CHESTERVILLE — On a snowy Friday afternoon, Franklin County sheriff’s Cpl. Chris Chase pulls into the driveway at 85-year-old Dot Titcomb’s house, where he is greeted by Titcomb and her dog Molly.

The two chat for more than half an hour, while he asks about how her week has been going and how she’s been doing.

“You kick that bug?” Chase asks. “Have you been getting any better sleep?”

As he gets ready to leave, Chase doublechecks that Titcomb has his business card, to which he added his personal cell phone number in case she needs to get in touch with him.

“I appreciate what you guys are doing,” Titcomb said while Chase was getting ready to leave. “It’s almost like an insurance.”

Titcomb is among eight seniors who are participating in the sheriff department’s Elder Check program. The program, which began in October, has deputies making routine home checks on senior county residents.

Franklin County Sheriff Scott Nichols said in October the goal of the program is to protect elderly people from scam artists, to check on the safety of their homes and to make sure that they are not victims of abuse or medication theft.

An added benefit has turned out to be companionship.

Most of the seniors that Chase and the other deputies visit are residents who live alone. He said visits can range from a quick 15-minute check in, to a longer 30-minute chat. Some of the seniors are more homebound than others and Chase said part of the interaction is deputies making sure they residents aren’t being neglected or mistreated.

At a recent visit, Titcomb told Chase that she felt the program was important because it helped some residents get visitors to talk to.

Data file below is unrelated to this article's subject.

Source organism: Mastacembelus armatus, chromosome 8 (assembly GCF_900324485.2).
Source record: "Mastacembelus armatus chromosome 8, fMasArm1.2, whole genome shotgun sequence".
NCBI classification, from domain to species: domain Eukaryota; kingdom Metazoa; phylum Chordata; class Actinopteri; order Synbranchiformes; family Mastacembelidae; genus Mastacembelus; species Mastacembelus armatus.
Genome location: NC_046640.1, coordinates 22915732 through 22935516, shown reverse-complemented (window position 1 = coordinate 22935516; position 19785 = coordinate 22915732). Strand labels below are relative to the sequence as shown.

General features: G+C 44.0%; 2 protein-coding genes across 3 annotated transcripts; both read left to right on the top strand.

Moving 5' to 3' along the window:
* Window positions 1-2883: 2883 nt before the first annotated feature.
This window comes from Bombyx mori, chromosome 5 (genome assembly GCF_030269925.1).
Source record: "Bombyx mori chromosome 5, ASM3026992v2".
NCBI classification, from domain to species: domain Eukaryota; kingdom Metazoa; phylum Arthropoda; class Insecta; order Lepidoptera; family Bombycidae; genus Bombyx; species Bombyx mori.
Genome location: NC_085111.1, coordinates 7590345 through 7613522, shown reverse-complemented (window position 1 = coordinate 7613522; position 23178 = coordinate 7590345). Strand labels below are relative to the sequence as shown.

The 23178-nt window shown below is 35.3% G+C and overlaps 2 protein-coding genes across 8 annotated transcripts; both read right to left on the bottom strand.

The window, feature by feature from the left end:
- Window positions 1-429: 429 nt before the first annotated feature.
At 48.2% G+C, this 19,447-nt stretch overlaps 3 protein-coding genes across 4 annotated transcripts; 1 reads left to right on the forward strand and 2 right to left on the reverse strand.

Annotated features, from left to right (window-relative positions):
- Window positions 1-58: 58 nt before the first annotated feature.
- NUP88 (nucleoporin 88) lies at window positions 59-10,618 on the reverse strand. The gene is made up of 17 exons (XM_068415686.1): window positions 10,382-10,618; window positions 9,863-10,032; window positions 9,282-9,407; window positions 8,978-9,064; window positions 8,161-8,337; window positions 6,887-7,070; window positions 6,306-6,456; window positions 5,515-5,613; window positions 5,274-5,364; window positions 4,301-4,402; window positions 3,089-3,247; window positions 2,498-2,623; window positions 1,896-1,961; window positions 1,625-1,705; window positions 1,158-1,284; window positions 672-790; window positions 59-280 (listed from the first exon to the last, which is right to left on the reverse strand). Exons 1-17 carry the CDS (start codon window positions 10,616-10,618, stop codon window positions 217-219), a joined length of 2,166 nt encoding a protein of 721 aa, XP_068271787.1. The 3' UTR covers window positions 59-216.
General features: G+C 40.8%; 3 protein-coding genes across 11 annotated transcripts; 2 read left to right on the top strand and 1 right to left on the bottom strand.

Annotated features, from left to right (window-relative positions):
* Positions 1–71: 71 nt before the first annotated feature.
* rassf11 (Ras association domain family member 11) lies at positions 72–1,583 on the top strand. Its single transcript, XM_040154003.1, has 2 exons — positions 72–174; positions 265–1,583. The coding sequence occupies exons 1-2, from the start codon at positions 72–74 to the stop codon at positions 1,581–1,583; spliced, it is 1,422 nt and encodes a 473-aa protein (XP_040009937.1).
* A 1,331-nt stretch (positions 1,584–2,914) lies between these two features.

“Some people are so lonesome,” she said.

Chase said for seniors that have previously lived independent, self-sufficient lives, it can be hard to ask for help or to admit that someone tricked them.

“If there is a demographic that’s going to be taken advantage of, it’s the seniors,” said Chase.

At Titcomb’s house, Chase said he’s taken out the trash when winter weather made the job hard for her and Titcomb said he once helped muscle open her dog’s bark collar to change the battery pack.

“None of use are opposed to taking out a bag of trash,” said Chase.

At their last visit, Titcomb and Chase chatted about their shared interests in fishing and hunting. Titcomb, a former Maine Registered Guide, recalled when she was able to get ice fishing traps for $5. Chase said the traps are now selling for up to $75.

“But they’ll last a long time, if you take care of them,” she said.

The conversation goes from fishing to chowder to harder times around World War II when she and her sister would see horse meat for sale in the Lewiston -Auburn area.

“But we couldn’t do it,” she said.

“Well you probably couldn’t even chew the gravy,” said Chase.

Chase said the program is close to capacity right now. The deputies check in about once a week on the people in the program, and he doesn’t want it to become a thing that feels burdensome on top of patrolling and investigating cases.

He said with Elder Check the program helps the deputies know the community they work in by doing community policing. Chase said “community policing” is a buzz work being tossed around recently, but for county police working in the 1950s and ’60s, that’s what police work was.

“That’s all they did,” said Chase. “The knew at a quick glance if there was something out of place.”

Chase helps lead the program and also heads another recent initiative, the Citizens Police Academy, which he said both helps connect the deputies with the community and builds good relationships.

“Who doesn’t like to catch the bank robbers and the bad guys? But this is what my favorite part of my job really is,” Chase said.

Kaitlin Schroeder — 861-9252

[email protected]


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